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18 July, 2006

Friends don't send friends virus warnings

Never, ever, under any circumstances, circulate a virus warning message.  Ever.  Almost invariably – no, there's no 'almost' about it; invariably it's a hoax and the warning itself is the virus, inflating e-mail traffic and spamming discussion groups.

I've been active on the web for over a decade, and have seen a huge number of such virus warning e-mails and forum postings. None – not even one – have been genuine. If you receive a warning, whether forwarded by a stranger or your closest friend, visit the website of a well-known manufacturer of anti-virus software and check the details of the alleged threat.
Think about it: how likely is it that your anonymous friend-of-a-friend has discovered something that's totally eluded every anti-virus professional on the planet? Really?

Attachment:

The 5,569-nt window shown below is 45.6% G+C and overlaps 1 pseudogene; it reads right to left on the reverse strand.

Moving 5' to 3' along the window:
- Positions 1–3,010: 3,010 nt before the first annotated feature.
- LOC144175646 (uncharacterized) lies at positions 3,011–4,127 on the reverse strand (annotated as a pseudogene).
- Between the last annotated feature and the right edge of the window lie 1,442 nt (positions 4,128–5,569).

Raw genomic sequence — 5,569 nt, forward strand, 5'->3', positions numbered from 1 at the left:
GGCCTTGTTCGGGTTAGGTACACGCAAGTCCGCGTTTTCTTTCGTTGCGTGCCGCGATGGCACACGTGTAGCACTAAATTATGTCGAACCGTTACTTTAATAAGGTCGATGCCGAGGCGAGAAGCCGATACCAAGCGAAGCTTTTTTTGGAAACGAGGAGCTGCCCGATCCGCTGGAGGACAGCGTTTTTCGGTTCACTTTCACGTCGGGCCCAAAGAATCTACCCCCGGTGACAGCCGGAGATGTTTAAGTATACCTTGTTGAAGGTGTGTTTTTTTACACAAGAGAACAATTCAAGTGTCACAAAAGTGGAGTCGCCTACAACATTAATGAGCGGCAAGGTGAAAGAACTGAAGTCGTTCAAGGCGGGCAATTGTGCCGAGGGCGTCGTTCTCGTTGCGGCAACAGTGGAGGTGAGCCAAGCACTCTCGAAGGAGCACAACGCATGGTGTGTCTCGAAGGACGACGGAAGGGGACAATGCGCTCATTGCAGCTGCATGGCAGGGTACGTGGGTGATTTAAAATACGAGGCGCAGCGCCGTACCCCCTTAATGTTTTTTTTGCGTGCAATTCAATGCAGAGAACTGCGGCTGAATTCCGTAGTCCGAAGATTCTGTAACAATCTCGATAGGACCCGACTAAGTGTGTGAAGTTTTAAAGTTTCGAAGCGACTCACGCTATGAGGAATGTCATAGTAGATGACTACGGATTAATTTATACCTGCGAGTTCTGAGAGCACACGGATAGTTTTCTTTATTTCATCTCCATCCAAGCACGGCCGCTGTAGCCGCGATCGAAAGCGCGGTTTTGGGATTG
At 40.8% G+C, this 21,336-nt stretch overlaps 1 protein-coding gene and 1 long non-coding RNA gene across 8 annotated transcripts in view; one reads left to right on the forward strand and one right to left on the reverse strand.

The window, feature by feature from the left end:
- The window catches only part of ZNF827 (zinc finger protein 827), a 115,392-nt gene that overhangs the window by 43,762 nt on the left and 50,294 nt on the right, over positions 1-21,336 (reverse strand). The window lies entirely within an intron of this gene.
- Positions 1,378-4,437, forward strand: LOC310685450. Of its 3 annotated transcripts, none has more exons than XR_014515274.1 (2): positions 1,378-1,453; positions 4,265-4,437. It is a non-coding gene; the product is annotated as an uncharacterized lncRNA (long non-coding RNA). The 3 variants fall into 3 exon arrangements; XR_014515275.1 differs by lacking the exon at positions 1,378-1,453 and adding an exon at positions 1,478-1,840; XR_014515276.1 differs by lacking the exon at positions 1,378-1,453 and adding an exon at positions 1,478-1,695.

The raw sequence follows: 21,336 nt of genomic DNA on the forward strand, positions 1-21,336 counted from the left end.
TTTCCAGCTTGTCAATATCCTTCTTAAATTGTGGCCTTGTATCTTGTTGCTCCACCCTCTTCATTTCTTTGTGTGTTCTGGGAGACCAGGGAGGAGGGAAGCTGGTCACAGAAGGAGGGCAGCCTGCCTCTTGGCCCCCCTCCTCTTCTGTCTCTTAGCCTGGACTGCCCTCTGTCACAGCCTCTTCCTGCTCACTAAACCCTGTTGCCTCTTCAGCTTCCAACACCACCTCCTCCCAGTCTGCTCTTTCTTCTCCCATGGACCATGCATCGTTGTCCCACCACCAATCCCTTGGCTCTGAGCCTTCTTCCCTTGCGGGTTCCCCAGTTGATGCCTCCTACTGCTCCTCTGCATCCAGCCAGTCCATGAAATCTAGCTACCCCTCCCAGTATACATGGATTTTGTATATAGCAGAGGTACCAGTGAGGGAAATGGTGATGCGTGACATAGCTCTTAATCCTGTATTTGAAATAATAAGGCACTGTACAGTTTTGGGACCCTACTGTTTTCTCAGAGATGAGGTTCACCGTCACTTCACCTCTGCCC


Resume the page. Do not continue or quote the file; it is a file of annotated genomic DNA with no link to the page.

If (when) you discover it's a hoax, delete the e-mail: take it out of circulation. Never circulate another e-mail telling people it's a hoax – that's just as bad! Simply let it die.

If, by some miracle, you find the warning is about a genuine threat, delete the e-mail. Do not pass on the warning. Yes, really. If the anti-virus companies know about it, their updated software will handle it, so there's absolutely no point in telling people.
If people have outdated or missing anti-virus protection, well, they're on their own. If they can't handle the routine basics, they're unlikely to respond to the exceptional.

Bottom line: if you receive an anti-virus warning, even from someone you trust absolutely, delete it.

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